served, and the interviews with applicants
and their friends have consumed almost the
entire time of the president and been of no
use to them or him.
Cleveland and UlcClellan.
Special to the Globe.
Washington, Oct. 30.—Since the pres
ident found that he would have to recog
nize the civil service commission, he has re
peatedly said that if he could only have
Gen. McClellan on the commission he
should feel perfectly satisfied, and on
Wednesday last an intiniate friend of the
general spent some time at the White
house in conversation with the president,
and was requested by the latter to ascertain
if the general would accept a place on the
commission. That very night Gen. McClel
lan died. Col. Lamont said to-day that
the president had long entertained
a very high opinion of Gen.
McClellan, and who was of great service to
him when the president was governor of
New York. He had a strong desire to have
the general In his cabinet, but the fact that
a delegation of prominent New Jersey Dem
ocrats urged the appointment of Attorney
General Stockton made it seem impolite to
take some other citizen of New Jersey into
the cabinet. It was not decided what place
Gen. McClellan was to have if he went into
the cabinet. Subsequently the president
offered Gen. McClellan the mission to Rus
sia, and it was declined. It is universally
recognized that no better selection than
Gen. McClellan could have been made
for a civil service commissioner. Every
Democrat would have been entirely satisfied.
Restoring Government Land.
Special to the Globe.
Washington, Oct. 30.—Commissioner
Sparks has just made a decision which, if
not reversed, will restore to the public do
main nearly 7,600 square miles, or 4,564,000
acres, of land, equal to the whole state of
Massachusetts, now claimed by the Atlantic
& Pacific liailroad company. The act
granting the land to this railroad company
provided for a line from Springfield, Mo.,
to the western boundary of the state, and
then to the head waters of the Colorado
Chiquite, and thence along the 36th par
allel of latitude, as near as may be found
suitable for a railroad route, to the Col
orado river, at such point as may be se
lected by.said company for crossing, thence
by the most practicable and eligible route
to the Pacific. The grant was twenty
alternate sections per mile on each side of
the road in the territories, and one-half
that in the states. The company has earned
no land in Colorado, for it has built no road
there, but it tiled with the secretary of the
interior in 1872, and with the commissioner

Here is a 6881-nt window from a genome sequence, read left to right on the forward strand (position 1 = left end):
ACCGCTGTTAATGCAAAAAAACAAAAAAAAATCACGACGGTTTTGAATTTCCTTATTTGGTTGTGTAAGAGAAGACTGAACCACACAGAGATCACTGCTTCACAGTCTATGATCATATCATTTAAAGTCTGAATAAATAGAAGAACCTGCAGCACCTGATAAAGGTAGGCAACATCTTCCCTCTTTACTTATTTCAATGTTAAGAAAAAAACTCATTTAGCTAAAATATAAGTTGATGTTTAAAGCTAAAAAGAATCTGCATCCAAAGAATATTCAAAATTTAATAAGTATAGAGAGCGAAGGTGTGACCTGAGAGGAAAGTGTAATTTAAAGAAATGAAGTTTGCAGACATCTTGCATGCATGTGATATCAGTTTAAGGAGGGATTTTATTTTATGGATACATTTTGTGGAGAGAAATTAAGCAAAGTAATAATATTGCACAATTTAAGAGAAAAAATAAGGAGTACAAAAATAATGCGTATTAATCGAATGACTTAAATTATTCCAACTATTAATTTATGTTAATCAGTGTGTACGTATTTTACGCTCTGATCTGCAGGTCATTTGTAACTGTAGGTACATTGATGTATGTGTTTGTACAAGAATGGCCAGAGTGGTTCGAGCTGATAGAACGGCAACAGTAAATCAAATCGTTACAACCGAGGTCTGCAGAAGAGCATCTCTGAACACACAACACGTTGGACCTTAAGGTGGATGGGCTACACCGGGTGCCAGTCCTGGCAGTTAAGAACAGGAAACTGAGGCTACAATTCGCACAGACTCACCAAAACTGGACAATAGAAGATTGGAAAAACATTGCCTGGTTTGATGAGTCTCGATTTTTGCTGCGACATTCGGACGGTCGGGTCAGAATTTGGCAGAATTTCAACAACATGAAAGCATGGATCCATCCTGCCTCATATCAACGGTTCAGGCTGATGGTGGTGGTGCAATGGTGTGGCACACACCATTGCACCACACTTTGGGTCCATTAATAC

of the general land office in 1S74, maps of
its route, showing a line from Colorado
river across California to the Pacific ocean
at San Buena Ventura, and thence along
the coast in a northwesterly direction nearly
380 miles to San Francisco.
• Onr Weapons of Defense.
Washington, Oct. 30.—The annual re
port of Gen. Bennett, chief of ordnance,
United States army, is to-day made public.
Total expenditures of the bureau during
the fiscal year ended June 30, 1885, were
Sl.831,074. During the year 40,657 rifles,
carbines and shot-guns have been manufac
tured at the national armory. The in
creased interest in the regular army in tar
get firing and its results are referred to.
Gen. Bennett treats the question of the
state militia at some length, and urges that
inasmuch as the largest part of the availa
ble force of the country is to be made up of
this class more ample provision should be
made for the maintenance and effi
ciency of that body. He calls
attention to the unorganized condi
tion of the militia of the District
of Columbia, being made of separate com
panies with no general head, and suggests
that this should be remedied with a view to
a defense of the capital should an emer
gency arise. As to tho forging of heavy
cannon, he says he believes the iron men
of the country would undertake to get the
necessary plant in readiness within a year,
and that within eighteen months they could
begin to deliver the rough-finished forgings.
The American Farm in Corca.
Washington, D. C, Oct. 30.—Ensign
George C. Foulke, United States Navy,
charge d'affaires at Zonl, Corea, in a report
to the secretary of state, describes the
so styled "American farm" established by
the king of Corea in 18S3, upon the return
of the Corean embassy from the United
States. The farm is in a thrifty and flour
ishing condition. It was planted with
seeds presented to the embassy by the
American commission of agriculture. Last
year the entire crop was allowed to go to
seed after a very successful • season. Large
quantities of al 1 the varieties were obtained,
which were later distributed to more than
300 localities, accompanied by directions for
planting and use. The farming of these
sections this year has been very successful.
The American farm has been successfully
stocked with blooded animals from Cali
fornia, and Mr. Foulke believes but needs
the advice of a competent Western farmer
to become infinitely beneficial to that coun
Work of the Labor Bureau.
Washington, Oct. 30. —In his first an
nual report to the secretary of the interior
upon the operations of the labor bureau